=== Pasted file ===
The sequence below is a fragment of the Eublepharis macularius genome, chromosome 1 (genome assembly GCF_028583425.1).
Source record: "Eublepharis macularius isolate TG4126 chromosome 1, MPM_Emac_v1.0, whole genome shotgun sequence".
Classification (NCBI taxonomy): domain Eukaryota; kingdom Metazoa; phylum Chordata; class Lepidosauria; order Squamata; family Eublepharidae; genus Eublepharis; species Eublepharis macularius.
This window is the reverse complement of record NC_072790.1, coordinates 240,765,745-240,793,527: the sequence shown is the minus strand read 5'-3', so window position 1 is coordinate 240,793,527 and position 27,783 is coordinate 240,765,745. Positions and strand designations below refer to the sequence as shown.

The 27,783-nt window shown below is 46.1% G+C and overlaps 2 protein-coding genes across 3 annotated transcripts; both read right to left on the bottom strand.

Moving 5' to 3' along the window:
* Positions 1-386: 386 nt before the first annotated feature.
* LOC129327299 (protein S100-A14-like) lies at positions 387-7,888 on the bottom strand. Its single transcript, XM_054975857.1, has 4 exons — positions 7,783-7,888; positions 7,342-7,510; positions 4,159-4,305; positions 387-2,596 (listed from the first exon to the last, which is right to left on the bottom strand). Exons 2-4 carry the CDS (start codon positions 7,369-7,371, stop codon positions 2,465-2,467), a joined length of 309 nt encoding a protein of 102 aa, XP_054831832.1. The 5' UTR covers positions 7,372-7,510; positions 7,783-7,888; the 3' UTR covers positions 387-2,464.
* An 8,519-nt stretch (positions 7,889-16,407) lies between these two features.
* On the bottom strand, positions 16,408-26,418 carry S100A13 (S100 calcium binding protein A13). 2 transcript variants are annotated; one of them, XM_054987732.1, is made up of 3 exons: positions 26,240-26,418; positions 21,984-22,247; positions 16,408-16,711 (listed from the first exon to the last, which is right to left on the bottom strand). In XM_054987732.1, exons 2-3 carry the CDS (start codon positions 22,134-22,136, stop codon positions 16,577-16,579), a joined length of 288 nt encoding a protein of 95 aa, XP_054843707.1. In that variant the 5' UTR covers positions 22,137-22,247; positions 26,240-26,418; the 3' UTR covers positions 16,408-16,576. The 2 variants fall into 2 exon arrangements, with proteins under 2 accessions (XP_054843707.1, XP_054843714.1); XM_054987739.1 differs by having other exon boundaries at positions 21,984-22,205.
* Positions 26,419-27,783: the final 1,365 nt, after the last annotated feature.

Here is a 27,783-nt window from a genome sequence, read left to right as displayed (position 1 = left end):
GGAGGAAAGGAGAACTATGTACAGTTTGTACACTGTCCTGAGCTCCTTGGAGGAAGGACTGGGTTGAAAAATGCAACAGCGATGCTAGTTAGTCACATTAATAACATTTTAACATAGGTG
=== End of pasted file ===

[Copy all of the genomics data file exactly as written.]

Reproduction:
The sequence below is a fragment of the Eublepharis macularius genome, chromosome 1 (genome assembly GCF_028583425.1).
Source record: "Eublepharis macularius isolate TG4126 chromosome 1, MPM_Emac_v1.0, whole genome shotgun sequence".
Classification (NCBI taxonomy): domain Eukaryota; kingdom Metazoa; phylum Chordata; class Lepidosauria; order Squamata; family Eublepharidae; genus Eublepharis; species Eublepharis macularius.
This window is the reverse complement of record NC_072790.1, coordinates 240,765,745-240,793,527: the sequence shown is the minus strand read 5'-3', so window position 1 is coordinate 240,793,527 and position 27,783 is coordinate 240,765,745. Positions and strand designations below refer to the sequence as shown.

The 27,783-nt window shown below is 46.1% G+C and overlaps 2 protein-coding genes across 3 annotated transcripts; both read right to left on the bottom strand.

Moving 5' to 3' along the window:
* Positions 1-386: 386 nt before the first annotated feature.
* LOC129327299 (protein S100-A14-like) lies at positions 387-7,888 on the bottom strand. Its single transcript, XM_054975857.1, has 4 exons — positions 7,783-7,888; positions 7,342-7,510; positions 4,159-4,305; positions 387-2,596 (listed from the first exon to the last, which is right to left on the bottom strand). Exons 2-4 carry the CDS (start codon positions 7,369-7,371, stop codon positions 2,465-2,467), a joined length of 309 nt encoding a protein of 102 aa, XP_054831832.1. The 5' UTR covers positions 7,372-7,510; positions 7,783-7,888; the 3' UTR covers positions 387-2,464.
* An 8,519-nt stretch (positions 7,889-16,407) lies between these two features.
* On the bottom strand, positions 16,408-26,418 carry S100A13 (S100 calcium binding protein A13). 2 transcript variants are annotated; one of them, XM_054987732.1, is made up of 3 exons: positions 26,240-26,418; positions 21,984-22,247; positions 16,408-16,711 (listed from the first exon to the last, which is right to left on the bottom strand). In XM_054987732.1, exons 2-3 carry the CDS (start codon positions 22,134-22,136, stop codon positions 16,577-16,579), a joined length of 288 nt encoding a protein of 95 aa, XP_054843707.1. In that variant the 5' UTR covers positions 22,137-22,247; positions 26,240-26,418; the 3' UTR covers positions 16,408-16,576. The 2 variants fall into 2 exon arrangements, with proteins under 2 accessions (XP_054843707.1, XP_054843714.1); XM_054987739.1 differs by having other exon boundaries at positions 21,984-22,205.
* Positions 26,419-27,783: the final 1,365 nt, after the last annotated feature.

Here is a 27,783-nt window from a genome sequence, read left to right as displayed (position 1 = left end):
GGAGGAAAGGAGAACTATGTACAGTTTGTACACTGTCCTGAGCTCCTTGGAGGAAGGACTGGGTTGAAAAATGCAACAGCGATGCTAGTTAGTCACATTAATAACATTTTAACATAGGTG